Diane Wood Middlebrook was an American biographer, poet, and teacher. After graduating from North Central H.S. in 1957, she entered Whitman College, later transferring to the University of Washington. She received a Bachelor of Arts degree in 1961 from UW and a Ph.D. from Yale University in 1968.
Middlebrook began her teaching career at Stanford as an assistant professor in 1966 and gradually worked her way up to university professor and associate dean positions. She won a number of fellowships, grants, and awards along the way.
Middlebrook was selected to head Stanford’s new Center for Research on Women (eventually to become the Clayman Institute for Gender Research), one of the first such centers in the nation in the 1970s. She was noted for her diversity of study subjects; one syllabus from that era lists both Ovid and Queen Latifah. She was chair of Stanford’s Feminist Studies Program from 1985-88.
She received fellowships from the National Endowment for the Humanities, the Bunting Institute at Radcliffe College, the Stanford Humanities Center, the John Simon Guggenheim Foundation, and the Rockefeller Study Center at Bellagio. She was a founding trustee of the Djerassi Resident Artists Program.
In 2002, she stepped down from her position as Professor of English at Stanford University to become a full-time writer. In 1987 she and her husband had established a second home in London. In 2004 she was selected as a Fellow of the Royal Society of Literature, and was appointed as an Honorary Member of Christ’s College, Cambridge.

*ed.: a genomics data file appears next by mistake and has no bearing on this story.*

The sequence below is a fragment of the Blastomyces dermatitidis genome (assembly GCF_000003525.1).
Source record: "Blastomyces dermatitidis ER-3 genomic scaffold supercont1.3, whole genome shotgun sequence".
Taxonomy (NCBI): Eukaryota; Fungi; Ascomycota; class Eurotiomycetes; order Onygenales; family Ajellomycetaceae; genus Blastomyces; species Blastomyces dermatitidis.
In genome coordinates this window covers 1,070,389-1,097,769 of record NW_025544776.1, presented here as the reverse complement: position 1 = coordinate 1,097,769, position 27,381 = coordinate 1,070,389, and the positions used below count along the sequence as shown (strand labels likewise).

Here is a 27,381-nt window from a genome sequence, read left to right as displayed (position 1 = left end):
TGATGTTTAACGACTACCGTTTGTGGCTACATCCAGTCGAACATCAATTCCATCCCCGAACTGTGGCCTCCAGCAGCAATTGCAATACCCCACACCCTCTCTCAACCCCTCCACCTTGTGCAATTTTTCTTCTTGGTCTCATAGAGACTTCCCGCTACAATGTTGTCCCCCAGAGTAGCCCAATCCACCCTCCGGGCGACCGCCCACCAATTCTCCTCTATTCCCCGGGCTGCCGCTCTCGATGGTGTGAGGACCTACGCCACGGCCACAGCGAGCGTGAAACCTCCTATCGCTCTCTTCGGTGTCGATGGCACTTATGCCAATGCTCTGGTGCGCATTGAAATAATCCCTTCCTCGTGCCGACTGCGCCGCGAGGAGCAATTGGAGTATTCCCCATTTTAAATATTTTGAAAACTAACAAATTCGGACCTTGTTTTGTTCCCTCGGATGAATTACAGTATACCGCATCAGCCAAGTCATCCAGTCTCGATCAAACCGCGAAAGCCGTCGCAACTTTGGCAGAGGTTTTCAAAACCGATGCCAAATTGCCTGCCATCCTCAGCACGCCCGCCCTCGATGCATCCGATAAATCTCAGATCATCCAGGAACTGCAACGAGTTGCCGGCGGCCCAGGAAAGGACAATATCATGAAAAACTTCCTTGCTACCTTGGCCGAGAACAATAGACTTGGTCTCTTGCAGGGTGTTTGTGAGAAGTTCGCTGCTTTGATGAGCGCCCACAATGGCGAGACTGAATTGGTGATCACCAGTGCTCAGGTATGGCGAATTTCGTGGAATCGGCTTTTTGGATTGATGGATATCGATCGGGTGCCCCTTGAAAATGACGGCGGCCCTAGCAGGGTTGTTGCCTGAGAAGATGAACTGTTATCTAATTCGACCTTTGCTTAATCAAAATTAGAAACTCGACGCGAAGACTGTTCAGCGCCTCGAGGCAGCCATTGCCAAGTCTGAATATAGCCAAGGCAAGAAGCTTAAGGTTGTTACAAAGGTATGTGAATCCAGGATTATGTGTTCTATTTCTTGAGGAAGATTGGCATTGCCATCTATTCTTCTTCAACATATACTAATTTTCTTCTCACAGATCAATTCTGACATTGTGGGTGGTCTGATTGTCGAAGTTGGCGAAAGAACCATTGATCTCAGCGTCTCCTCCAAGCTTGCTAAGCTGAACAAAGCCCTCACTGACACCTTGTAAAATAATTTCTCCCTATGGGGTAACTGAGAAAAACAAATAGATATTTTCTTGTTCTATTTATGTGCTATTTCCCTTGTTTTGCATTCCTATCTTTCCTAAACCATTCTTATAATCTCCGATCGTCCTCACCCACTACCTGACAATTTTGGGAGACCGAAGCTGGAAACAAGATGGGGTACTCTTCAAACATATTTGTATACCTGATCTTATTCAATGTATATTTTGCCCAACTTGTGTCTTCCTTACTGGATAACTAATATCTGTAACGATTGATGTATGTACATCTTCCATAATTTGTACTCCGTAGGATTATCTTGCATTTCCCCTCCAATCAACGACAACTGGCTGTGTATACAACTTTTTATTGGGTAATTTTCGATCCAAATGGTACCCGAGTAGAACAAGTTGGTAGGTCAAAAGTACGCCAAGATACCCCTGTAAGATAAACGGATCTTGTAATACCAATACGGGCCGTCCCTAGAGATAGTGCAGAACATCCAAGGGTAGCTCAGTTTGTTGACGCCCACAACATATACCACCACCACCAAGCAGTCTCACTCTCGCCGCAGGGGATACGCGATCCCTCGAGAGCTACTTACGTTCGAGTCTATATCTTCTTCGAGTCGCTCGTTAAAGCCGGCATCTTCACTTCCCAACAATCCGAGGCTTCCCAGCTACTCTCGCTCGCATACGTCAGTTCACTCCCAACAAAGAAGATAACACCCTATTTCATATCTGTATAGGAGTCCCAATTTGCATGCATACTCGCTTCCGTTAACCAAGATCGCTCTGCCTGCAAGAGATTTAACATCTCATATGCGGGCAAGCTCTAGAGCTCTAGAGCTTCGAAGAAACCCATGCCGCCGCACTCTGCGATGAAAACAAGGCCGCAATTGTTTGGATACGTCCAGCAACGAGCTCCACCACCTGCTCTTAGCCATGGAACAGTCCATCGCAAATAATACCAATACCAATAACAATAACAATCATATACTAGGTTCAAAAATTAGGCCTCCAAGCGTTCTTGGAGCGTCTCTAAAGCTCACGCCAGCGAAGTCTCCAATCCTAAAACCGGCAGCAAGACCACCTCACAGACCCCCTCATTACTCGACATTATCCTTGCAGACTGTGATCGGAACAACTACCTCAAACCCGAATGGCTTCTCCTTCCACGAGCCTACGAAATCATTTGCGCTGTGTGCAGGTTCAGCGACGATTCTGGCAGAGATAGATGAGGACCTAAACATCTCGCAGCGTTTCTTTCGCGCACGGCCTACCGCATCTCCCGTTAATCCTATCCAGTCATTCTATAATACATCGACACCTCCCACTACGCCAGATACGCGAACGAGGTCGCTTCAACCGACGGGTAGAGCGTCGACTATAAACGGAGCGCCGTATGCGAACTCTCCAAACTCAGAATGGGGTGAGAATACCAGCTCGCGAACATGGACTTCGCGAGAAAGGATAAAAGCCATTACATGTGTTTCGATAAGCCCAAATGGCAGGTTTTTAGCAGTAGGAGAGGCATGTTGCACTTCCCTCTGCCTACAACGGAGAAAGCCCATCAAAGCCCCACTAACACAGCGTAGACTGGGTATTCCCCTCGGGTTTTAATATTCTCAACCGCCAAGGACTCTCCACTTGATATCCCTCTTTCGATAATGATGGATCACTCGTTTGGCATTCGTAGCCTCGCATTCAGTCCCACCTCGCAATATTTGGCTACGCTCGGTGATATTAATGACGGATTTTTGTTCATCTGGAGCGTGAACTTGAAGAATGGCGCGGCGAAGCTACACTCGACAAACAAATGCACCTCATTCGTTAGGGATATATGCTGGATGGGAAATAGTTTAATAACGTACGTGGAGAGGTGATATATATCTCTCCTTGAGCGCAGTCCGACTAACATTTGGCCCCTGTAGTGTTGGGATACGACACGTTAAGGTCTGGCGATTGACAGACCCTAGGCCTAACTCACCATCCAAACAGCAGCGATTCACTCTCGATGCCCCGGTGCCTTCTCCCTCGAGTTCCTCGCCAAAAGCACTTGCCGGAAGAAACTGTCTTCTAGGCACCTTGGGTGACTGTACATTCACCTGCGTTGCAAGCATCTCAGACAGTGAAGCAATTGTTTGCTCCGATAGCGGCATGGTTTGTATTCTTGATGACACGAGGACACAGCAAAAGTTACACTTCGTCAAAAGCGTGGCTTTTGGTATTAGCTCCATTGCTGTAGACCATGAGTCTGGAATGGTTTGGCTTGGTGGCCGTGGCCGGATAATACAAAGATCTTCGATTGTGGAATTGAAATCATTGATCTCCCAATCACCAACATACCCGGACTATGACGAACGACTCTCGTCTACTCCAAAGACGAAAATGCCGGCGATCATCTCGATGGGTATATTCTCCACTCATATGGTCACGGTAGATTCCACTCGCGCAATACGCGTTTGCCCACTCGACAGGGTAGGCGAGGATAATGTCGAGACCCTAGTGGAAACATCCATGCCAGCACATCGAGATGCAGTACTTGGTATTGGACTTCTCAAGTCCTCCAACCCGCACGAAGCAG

Her first book, “Anne Sexton: A Biography,” (1991) spent eight weeks on The New York Times bestseller list, which was unusual for the biography of a minor poet. “Suits Me,” (1998) was Middlebrook’s story of Billy Tipton, a female jazz musician who lived as a man for fifty years. It was a bestselling biography and a finalist for a Lambda Foundation Literary Award.
“Her Husband: Ted Hughes & Sylvia Plath, a Marriage” (2003) was also a bestseller. It was a 2004 finalist for the Bay Area Book Reviewers Award in non-fiction. In 2006 the French translation won the Prix Du Meilleur Livre Etranger. The New York Times called the book “inspiring,” and “attentive and clear-eyed.”
Diane Wood Middlebrook was working on a biography of the Roman poet Ovid when she died of cancer in December 2007 at the age of 68.